Ending an emotional visit to his native Poland, a frail Pope John Paul II asked his countrymen Monday for their prayers to continue his papal mission so he can return again before he dies.
"I'm sorry to be leaving," the pope told 30,000 people who saw him off at the airport. Their response: "Stay with us."
The pope's plane took off for Rome on Monday afternoon, laying to rest talk that the 82-year-old pontiff would retire during this trip and not return to the Vatican. During the visit, the pope made clear that his religious mission must go on until his death.
John Paul, who wiped away a tear as he bade Poles farewell, appeared invigorated by the joyous reception he received during a four-day nostalgic journey tracing his life in Poland, yet overshadowed by the reality his own mortality.
Before his departure, he left his countrymen with the hope this trip would not be his last.
"Many have waited for my coming. Many have wished to meet me, although not all were able to do so," the pope said in his farewell address. "Maybe next time ..."
"We invite you," the crowd chanted in reply.
The unanswerable question of whether this would be the pope's final trip to his beloved homeland cast an emotional charge over the visit, the pope's ninth.
The pope has alluded to a desire to return to Poland but has not committed to it.
"In my personal opinion, the pope will return to Poland," Vatican spokesman Joaquin Navarro-Valls said. "He's in a place that is very dear to him. He has personal links to this place, and his prayer here is very personal and very intense."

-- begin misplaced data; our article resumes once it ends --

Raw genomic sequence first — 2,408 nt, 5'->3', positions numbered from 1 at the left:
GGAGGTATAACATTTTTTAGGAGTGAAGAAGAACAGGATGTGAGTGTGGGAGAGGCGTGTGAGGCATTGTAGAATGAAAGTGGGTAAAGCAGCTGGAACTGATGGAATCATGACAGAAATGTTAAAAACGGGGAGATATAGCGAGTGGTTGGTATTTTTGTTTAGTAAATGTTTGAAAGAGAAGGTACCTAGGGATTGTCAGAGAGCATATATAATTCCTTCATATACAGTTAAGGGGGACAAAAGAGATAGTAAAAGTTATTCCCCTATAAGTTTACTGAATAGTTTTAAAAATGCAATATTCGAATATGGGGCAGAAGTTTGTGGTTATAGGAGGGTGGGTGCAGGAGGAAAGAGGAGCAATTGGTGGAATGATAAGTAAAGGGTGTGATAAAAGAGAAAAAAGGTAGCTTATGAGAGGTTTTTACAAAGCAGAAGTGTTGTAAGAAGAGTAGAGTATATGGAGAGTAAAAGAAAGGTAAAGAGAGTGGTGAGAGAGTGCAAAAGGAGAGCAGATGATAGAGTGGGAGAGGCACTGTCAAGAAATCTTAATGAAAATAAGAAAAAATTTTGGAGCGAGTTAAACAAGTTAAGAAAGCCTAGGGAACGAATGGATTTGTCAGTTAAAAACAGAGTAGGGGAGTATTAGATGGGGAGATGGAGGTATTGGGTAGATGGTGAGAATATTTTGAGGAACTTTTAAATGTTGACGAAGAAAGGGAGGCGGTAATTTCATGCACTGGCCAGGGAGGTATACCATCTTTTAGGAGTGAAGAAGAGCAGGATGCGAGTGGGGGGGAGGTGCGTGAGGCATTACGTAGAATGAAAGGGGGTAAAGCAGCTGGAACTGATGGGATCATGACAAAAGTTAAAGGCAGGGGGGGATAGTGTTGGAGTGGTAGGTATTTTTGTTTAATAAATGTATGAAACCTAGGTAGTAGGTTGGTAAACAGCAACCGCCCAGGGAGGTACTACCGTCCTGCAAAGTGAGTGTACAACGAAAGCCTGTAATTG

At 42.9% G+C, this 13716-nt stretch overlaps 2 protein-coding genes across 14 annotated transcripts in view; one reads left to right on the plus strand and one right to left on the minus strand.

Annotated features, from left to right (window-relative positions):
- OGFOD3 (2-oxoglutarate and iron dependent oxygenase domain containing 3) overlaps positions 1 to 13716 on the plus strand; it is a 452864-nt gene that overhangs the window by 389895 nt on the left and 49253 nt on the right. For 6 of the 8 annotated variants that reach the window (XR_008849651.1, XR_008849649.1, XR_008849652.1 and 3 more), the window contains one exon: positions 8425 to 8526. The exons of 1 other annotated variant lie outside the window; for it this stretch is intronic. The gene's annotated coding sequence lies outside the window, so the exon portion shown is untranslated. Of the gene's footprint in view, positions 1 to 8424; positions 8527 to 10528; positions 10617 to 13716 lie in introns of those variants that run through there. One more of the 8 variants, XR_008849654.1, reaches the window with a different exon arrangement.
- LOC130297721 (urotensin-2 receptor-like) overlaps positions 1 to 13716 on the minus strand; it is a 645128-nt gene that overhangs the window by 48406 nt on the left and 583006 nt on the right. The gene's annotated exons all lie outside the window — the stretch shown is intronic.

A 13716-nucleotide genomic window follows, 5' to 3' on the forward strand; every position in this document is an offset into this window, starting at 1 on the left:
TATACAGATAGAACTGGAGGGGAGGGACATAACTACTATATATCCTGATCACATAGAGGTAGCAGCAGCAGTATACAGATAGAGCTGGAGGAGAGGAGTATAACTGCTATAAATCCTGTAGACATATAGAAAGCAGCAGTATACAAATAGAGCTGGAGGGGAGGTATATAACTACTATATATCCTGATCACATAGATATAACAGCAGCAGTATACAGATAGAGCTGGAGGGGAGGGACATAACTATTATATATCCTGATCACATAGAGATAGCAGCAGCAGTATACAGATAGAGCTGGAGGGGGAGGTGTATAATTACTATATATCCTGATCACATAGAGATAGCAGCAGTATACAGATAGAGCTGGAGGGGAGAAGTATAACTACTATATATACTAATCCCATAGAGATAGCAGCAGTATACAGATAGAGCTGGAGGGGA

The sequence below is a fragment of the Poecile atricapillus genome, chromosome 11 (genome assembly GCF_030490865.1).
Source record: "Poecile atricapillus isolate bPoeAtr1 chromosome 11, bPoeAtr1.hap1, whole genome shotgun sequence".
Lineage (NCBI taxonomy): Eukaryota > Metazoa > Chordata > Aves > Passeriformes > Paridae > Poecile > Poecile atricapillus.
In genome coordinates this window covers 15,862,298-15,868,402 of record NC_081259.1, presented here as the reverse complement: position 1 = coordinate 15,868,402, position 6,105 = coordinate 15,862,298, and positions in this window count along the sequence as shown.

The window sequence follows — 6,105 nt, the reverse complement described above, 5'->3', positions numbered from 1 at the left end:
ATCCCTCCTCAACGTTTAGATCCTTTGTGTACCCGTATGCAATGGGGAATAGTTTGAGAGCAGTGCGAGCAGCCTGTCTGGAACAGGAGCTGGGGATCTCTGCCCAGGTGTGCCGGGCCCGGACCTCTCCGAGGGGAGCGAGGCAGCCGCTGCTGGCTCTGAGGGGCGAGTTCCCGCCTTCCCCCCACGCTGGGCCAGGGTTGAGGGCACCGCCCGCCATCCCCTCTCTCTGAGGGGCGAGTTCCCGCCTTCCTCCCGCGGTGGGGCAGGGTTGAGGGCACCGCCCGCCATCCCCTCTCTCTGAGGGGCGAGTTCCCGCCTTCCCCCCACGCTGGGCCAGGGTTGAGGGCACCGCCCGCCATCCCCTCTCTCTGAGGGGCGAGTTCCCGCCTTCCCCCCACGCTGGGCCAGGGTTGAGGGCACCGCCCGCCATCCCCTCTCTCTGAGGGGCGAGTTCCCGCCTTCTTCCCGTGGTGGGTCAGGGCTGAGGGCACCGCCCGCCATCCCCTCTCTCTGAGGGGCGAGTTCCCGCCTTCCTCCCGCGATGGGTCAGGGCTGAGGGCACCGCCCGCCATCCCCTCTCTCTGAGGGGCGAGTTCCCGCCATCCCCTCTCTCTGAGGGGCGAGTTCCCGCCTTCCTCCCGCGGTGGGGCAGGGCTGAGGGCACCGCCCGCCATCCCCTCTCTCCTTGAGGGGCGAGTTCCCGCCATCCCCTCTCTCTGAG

John Paul concluded his visit with a Mass at a mountain monastery, where as a youth he used to pray with his father, and a brief flyover of his native Wadowice.
Bells tolled as the "popemobile" approached the Kalwaria Zebrzydowska monastery, draped in Polish and Vatican flags, and a waiting crowd of some 60,000 people chanted "Your people welcome you, John Paul II."
Thousands more waving countrymen gathered along the winding 30-mile route to the sanctuary to catch a glimpse of Poland's favorite son on the final day of his four-day trip.
At the mountain shrine, John Paul asked Mary for the strength to continue his papal mission.
"Most holy mother, our lady of Calvary, obtain also for me strength in body and spirit that I may carry out to the end the mission given to me by the risen Lord," the pope said, seated at the altar beneath a gilded painting of Mary and the Christ child.
Kalwaria was the last official stop on the pope's visit, which has taken the holy father to a sanctuary where he prayed under Nazi occupation, the cathedral where he said his first Mass as a priest and his parents' graves.
John Paul has been beset by symptoms of Parkinson's disease — including trembling hands and slurred speech — as well as hip and knee ailments that leave him stooped.
The Kalwaria sanctuary, with 42 chapels that depict Biblical scenes surrounding Christ's death, is one of the places where the pope often prayed and walked in contemplation as a boy growing up in nearby Wadowice.
During Monday's Mass, the pope recalled returning to the shrine as a young man and later as Krakow bishop seeking guidance to help resolve problems of the archdiocese.
"Today I come to this shrine as a pilgrim," he said.
On his first visit to Poland after becoming pope in 1979, he called the sanctuary "a reservoir of faith, hope and love," and asked the Franciscan monks who live there to say daily prayers for him.
"I ask you again to continue praying for me, I say again, when I am alive and after I die," he said in impromptu remarks at the end of the Mass.
The trip was the pope's ninth visit to his homeland and the last trip outside Rome he has scheduled this year. He is considering traveling to Manila, Philippines, in January for a Catholic family event but no official decision has been made yet.